Prakash Mandal, 45, earns Rs 300 a day as a plumber in Nathnagar, Bhagalpur. On September 1, the day Prime Minister Narendra Modi was to address a rally in his town, Mandal skipped work. As he was not sure if he could get a vehicle to the rally, he bicycled until the point from where people were allowed only to walk to the venue.
Mandal said his village near Nathnagar, which in turn is near the historic Karngarh, has an EBC population over 8,000. He used to be a great admirer of Nitish Kumar until the last Lok Sabha elections. It was when Nitish joined his arch-rival Lalu Prasad that Mandal got disenchanted.
“Hundreds of people came from my village and we see a kind of connect with PM Modi. We like his questions even though some of his questions may not be pertinent,” said Mandal, who does not mind forgoing the Rs 300 he would have earned that day.
EBCs, who constitute about 30 per cent of Bihar’s voters, are a floating bank that plays a decisive role in most elections in a state where support is divided so sharply along caste lines. It is a measure of the importance parties give them that Bihar Chief Minister Nitish Kumar recommended two prominent EBC groups, Sahni and Nonia, for the SC/ST category in the last cabinet meeting before the poll dates were announced. BJP Legislature Party leader and former deputy CM Sushil Kumar Modi reacted saying the state government can only recommend but only the Centre can take the decision.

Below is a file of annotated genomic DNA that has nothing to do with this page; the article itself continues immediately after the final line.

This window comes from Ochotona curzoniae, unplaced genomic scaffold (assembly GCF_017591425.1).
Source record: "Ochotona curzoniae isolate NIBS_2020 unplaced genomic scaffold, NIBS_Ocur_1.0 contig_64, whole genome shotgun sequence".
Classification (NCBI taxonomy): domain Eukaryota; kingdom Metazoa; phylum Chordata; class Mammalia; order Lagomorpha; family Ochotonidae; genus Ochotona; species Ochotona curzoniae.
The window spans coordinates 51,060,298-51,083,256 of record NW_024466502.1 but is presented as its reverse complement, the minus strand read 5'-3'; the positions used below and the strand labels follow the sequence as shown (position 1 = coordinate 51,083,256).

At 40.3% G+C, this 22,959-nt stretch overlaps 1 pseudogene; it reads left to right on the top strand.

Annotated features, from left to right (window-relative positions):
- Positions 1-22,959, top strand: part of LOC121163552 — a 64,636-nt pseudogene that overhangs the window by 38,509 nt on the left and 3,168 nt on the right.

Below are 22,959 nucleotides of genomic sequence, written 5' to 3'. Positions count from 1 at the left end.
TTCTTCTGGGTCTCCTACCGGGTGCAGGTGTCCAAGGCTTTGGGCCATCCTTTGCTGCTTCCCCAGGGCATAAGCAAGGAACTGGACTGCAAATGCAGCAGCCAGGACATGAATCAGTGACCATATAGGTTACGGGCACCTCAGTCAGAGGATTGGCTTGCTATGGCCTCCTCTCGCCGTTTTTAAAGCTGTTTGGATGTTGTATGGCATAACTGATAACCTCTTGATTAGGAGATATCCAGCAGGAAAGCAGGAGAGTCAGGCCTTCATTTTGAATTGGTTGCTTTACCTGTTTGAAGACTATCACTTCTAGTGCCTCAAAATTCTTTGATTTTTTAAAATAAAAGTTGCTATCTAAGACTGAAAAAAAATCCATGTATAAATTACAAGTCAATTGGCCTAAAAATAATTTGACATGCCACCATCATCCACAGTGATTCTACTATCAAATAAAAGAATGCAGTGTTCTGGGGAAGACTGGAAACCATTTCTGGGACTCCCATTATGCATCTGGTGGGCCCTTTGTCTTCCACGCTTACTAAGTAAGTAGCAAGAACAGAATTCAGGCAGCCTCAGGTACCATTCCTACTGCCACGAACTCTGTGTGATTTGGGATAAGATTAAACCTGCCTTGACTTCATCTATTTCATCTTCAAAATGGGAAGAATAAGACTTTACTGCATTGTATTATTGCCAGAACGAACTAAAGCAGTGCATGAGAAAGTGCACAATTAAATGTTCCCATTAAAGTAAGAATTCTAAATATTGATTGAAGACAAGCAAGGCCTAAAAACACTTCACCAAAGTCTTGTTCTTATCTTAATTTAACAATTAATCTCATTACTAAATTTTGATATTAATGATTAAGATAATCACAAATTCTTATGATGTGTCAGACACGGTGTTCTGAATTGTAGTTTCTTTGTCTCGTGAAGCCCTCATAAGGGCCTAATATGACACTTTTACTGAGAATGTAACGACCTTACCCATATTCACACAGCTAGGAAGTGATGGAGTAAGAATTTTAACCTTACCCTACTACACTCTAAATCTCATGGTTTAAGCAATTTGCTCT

The turnout at Narendra Modi’s rallies in Muzaffarpur, Gaya, Saharsa and Bhagalpur included a good mix of Dalits, upper castes and EBCs. The BJP’s alliance partners, Ram Vilas Paswan and Jitan Ram Manjhi, have boosted the party’s confidence.
“When Manjhi rises to speak, there is a buzz in the crowd,” Rajeshwar Ram said at the Saharsa rally. Ram debated with people of other caste groups, saying Manjhi is not just a “leader of Gaya” but would eat into Nitish’s Mahadalit vote-bank too.
Said Rambadan Singh, an upper caste Rajput who had travelled from Patarghat to listen to Modi in Saharsa, “Though attempts are being made to make it a backwards versus forwards fight, our area is Yadav-dominated.” He said the divide was between Yadavs on the one side and upper castes as well as EBCs and Dalits on the other. Singh said while caste would play a role in the election, the PM’s speech about development and his connect with youths could work against the combination of Lalu and Nitish.
While there have been obvious indications of Muslim, Yadav and Kurmi (MYK) votes consolidating behind the Congress-Lalu-Nitish combine, EBCs and Dalits remain a grey area for the grand alliance.
“Maybe the grand alliance has not yet started to counterattack Modi,” said a JD(U) leader, who added a crowd often does not translate into votes and the grand alliance would benefit from bickering within the NDA, especially over seat-sharing.
RJD national spokesperson Manoj Jha told The Indian Express: “Surveys give us a clear edge. The NDA’s D-U-E (Dalit-upper caste-EBC) formula is wishful thinking and may end up as dew and evaporate. Rather, a new political discourse has begun. When Lalu talks of Mandal Raj 2, he means a lot of deprived sections, not any social divide.”